Schumer plots debt ceiling course against McCarthy: ‘We’ll win’
“Unfortunately, [McCarthy] let a group of very extreme people, he gave them the tools” to wield power, Schumer said in an interview. “The plan is to get our Republican colleagues in the House to understand they’re flirting with disaster and hurting the American people. And to let the American people understand that as well. And I think we’ll win.”
It’s something of a new, dual-track role for the New Yorker. For the last two years, Schumer and former Speaker Nancy Pelosi allowed bipartisan Senate groups to work and usually avoided a top-down approach that could have disrupted aisle-crossing negotiations. Before that, Schumer spent four years as one of Trump’s chief antagonists, occasionally negotiating with the former president but mostly focusing on stopping him.
Today, Schumer is somewhere in between, haranguing the House GOP while keeping the door open for the bipartisan work his deal-seeking senators crave. And he’s preparing for a long face-off with McCarthy as Washington charts this year’s mid-year debt ceiling deadline like an approaching meteor.
Asked to respond to Schumer, McCarthy criticized the Democrat’s December drive to pass a year-end spending bill shaped in part by two retiring senators.
“When was the last time he did a budget? So, he wants somebody to lift the debt ceiling, but he won’t tell the American people where he’ll spend money?” McCarthy said of Schumer in a brief interview. (During the last Congress, Schumer’s Senate did pass budget bills to set up filibuster-proof party-line legislation on covid relief, taxes, climate and health care.)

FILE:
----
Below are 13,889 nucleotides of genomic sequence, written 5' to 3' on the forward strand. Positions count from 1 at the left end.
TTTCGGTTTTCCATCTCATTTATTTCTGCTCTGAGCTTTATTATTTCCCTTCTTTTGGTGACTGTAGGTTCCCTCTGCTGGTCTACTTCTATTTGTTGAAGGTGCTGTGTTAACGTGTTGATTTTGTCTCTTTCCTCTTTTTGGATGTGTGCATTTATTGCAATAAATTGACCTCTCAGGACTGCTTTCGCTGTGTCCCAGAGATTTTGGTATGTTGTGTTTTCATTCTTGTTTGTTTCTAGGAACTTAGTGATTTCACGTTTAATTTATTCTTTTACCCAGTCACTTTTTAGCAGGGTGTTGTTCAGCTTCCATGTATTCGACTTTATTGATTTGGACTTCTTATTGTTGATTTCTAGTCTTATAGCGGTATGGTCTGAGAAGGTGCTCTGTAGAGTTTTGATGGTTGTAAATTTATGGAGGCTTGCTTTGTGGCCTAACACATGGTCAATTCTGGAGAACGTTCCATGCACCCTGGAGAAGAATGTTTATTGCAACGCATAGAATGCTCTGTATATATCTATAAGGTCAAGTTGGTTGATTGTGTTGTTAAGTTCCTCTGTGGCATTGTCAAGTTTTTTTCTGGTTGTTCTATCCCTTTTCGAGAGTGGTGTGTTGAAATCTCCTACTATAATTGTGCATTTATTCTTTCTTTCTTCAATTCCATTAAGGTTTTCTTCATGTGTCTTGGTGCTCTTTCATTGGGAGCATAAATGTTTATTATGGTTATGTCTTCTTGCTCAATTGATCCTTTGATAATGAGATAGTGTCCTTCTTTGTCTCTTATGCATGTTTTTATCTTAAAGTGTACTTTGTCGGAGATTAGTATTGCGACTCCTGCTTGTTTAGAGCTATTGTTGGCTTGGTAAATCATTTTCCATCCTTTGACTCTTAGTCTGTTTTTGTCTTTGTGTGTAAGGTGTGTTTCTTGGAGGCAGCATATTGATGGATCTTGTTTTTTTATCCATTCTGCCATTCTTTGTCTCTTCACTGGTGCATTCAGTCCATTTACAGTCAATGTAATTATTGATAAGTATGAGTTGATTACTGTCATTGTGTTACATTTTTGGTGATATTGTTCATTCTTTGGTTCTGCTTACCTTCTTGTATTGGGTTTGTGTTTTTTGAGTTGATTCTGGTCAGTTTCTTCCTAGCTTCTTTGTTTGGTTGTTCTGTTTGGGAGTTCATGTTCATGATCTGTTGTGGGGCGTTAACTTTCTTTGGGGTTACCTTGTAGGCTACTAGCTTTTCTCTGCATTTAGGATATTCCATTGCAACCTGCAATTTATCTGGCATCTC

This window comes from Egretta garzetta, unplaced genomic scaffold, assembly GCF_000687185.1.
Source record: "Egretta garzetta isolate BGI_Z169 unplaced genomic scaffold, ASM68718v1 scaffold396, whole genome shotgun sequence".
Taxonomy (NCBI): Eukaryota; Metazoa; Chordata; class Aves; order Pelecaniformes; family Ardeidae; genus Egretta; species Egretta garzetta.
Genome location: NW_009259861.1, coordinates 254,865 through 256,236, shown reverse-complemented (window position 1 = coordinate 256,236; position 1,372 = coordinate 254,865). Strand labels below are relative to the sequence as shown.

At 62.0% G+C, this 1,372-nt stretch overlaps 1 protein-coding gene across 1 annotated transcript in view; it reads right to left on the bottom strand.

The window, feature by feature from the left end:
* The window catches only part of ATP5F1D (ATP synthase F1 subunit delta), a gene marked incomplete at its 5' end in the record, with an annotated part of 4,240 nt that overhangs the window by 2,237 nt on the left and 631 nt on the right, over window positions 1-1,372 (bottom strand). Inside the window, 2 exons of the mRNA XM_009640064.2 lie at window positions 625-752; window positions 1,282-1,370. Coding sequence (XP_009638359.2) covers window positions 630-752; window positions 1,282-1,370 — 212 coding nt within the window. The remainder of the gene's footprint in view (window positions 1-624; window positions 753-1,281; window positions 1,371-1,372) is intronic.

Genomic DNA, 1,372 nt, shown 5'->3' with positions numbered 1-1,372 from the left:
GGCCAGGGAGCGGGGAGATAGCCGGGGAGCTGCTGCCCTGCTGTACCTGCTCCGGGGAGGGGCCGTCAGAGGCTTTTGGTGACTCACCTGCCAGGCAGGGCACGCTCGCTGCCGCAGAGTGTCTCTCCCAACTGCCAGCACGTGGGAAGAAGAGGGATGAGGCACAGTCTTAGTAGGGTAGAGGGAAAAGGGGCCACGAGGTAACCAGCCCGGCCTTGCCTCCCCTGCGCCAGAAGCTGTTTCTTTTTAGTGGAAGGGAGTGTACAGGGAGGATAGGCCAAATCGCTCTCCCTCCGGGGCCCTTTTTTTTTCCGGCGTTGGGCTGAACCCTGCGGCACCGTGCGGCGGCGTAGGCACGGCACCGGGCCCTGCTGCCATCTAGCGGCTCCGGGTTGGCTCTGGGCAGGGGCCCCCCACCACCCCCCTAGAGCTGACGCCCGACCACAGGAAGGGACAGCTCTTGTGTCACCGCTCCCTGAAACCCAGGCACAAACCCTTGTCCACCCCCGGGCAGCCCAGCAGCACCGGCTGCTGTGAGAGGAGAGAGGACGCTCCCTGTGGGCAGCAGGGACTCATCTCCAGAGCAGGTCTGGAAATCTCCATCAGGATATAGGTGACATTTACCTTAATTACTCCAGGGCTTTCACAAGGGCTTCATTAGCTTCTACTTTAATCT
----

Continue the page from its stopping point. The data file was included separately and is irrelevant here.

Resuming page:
At the moment, there’s little cooking in the Senate on the debt ceiling or otherwise, and Schumer is filling the vacuum with a fusillade of attacks on the GOP. Schumer greeted McCarthy’s chaotic speaker election with a snarky congratulations that the Californian’s “dream job could turn into a nightmare for the American people.”
Notably, however, he has since focused mostly on McCarthy’s more conservative members instead of the new speaker personally. He also hasn’t explicitly ruled out negotiations.
And those conservative members are front and center in the new GOP majority after McCarthy’s stumble-filled but ultimately successful bid for the speakership. One concession he made along the way: House Republicans would refuse to support raising the debt ceiling without a “budget agreement or commensurate fiscal reforms,” according to a slide shown during a closed-door conference meeting earlier this month.
Schumer and McCarthy have not yet held a one-on-one meeting. Aides are hopeful there will be one soon, but it is not yet scheduled.
“There’s a fine line between saying, ‘We disagree, and we have our issues,’ as opposed to saying, ‘They’re no good, they’re scum of the earth,’” said Rep. Robert Aderholt (R-Ala.), who added that he hopes both leaders treat their rhetoric carefully.
Senate Minority Leader Mitch McConnell is staying away from the fray, saying he’ll leave things to McCarthy and Biden. And Schumer has declined to address the possibility of bringing a so-called clean debt ceiling increase to the floor, a move that could fail and shake financial markets.